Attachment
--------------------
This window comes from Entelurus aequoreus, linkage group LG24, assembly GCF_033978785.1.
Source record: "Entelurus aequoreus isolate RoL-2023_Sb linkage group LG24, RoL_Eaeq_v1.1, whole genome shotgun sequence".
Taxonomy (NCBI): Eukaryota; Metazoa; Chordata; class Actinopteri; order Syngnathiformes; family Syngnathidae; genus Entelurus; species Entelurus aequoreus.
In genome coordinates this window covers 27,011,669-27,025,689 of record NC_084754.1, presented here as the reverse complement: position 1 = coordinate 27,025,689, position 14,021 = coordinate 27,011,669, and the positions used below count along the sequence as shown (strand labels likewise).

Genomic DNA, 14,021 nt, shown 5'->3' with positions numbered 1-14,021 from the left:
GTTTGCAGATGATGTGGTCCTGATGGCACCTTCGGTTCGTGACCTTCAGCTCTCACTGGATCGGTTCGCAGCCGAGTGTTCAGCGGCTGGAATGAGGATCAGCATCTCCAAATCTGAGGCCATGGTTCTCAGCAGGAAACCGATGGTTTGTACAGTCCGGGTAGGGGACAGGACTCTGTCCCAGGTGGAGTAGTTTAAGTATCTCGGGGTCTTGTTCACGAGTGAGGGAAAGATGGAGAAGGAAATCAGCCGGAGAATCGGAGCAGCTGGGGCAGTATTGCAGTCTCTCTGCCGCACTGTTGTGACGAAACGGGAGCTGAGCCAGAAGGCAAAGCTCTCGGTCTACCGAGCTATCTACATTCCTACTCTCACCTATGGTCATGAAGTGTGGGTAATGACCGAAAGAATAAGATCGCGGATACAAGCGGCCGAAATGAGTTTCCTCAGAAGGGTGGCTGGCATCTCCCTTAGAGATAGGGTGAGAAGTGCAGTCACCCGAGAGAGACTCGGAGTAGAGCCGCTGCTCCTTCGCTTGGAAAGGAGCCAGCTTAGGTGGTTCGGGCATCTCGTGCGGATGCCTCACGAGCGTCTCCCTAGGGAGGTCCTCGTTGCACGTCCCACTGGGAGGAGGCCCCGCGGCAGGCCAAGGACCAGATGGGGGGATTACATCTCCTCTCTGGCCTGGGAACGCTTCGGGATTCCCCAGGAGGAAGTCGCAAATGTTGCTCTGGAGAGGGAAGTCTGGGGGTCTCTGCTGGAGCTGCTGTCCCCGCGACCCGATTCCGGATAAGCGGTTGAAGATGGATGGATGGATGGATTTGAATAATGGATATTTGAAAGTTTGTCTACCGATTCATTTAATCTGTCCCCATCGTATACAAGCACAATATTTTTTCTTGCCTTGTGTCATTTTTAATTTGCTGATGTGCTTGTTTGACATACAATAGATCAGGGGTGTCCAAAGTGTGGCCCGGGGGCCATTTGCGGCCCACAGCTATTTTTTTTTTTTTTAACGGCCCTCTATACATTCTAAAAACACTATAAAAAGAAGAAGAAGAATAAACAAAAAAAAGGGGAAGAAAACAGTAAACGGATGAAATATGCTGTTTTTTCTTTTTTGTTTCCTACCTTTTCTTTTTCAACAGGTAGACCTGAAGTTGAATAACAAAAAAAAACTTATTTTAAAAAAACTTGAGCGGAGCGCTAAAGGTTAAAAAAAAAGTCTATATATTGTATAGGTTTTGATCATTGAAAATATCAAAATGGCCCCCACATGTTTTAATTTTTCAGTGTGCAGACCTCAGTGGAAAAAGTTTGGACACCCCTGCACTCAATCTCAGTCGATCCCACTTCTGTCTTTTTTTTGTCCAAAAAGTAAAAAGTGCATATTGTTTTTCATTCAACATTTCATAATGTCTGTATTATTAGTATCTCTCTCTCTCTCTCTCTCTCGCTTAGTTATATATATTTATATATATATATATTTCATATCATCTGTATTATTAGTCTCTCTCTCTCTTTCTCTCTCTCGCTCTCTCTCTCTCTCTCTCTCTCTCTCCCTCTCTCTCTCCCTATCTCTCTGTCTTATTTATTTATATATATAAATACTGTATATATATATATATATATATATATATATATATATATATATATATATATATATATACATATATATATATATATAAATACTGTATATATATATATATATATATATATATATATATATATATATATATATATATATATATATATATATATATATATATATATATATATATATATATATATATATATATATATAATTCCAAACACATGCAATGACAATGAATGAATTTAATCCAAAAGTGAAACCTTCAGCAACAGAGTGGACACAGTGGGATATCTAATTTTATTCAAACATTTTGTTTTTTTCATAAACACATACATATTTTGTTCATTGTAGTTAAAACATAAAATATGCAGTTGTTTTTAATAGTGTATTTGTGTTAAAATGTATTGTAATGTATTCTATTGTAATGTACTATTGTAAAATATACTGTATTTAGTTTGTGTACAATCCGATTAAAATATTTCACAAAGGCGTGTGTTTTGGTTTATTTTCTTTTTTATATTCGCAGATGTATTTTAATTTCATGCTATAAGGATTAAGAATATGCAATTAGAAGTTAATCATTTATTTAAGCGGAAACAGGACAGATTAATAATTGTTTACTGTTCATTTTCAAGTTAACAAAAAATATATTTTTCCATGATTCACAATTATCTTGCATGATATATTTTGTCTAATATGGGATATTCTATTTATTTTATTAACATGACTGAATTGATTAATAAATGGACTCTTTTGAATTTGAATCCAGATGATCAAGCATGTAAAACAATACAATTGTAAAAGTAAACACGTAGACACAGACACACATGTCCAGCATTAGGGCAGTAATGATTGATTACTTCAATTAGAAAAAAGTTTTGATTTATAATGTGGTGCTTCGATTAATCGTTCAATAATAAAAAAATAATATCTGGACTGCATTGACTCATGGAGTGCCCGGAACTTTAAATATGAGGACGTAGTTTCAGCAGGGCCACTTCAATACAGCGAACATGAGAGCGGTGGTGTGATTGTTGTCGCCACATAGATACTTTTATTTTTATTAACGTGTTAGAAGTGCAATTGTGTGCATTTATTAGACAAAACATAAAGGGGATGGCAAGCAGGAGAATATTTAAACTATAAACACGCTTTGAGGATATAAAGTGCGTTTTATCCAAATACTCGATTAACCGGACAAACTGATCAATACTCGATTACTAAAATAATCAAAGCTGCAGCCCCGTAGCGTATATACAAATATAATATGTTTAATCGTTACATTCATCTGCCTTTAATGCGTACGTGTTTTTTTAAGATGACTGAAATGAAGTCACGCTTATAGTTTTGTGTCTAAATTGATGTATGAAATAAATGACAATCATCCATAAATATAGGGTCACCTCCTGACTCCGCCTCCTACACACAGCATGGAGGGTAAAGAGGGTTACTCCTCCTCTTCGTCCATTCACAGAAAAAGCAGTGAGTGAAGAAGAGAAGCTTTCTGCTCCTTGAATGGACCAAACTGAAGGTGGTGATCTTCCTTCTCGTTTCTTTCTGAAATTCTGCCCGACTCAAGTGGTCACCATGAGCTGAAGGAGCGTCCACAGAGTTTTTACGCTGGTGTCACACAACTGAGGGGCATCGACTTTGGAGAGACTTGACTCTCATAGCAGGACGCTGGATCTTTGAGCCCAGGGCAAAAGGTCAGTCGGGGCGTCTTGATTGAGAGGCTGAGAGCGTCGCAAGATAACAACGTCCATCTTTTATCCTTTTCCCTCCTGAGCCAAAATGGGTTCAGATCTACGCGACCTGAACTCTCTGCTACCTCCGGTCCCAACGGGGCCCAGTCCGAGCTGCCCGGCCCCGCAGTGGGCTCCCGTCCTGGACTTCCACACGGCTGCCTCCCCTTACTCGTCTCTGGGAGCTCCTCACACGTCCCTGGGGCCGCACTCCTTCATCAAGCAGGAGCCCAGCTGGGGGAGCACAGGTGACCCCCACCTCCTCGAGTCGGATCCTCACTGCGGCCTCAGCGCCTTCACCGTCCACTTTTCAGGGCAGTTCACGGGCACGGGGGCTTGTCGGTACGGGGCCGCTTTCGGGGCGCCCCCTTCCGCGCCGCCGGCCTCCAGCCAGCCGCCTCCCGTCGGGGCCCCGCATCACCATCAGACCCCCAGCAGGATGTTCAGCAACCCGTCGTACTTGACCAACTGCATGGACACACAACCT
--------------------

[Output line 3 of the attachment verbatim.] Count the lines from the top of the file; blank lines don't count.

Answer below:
Taxonomy (NCBI): Eukaryota; Metazoa; Chordata; class Actinopteri; order Syngnathiformes; family Syngnathidae; genus Entelurus; species Entelurus aequoreus.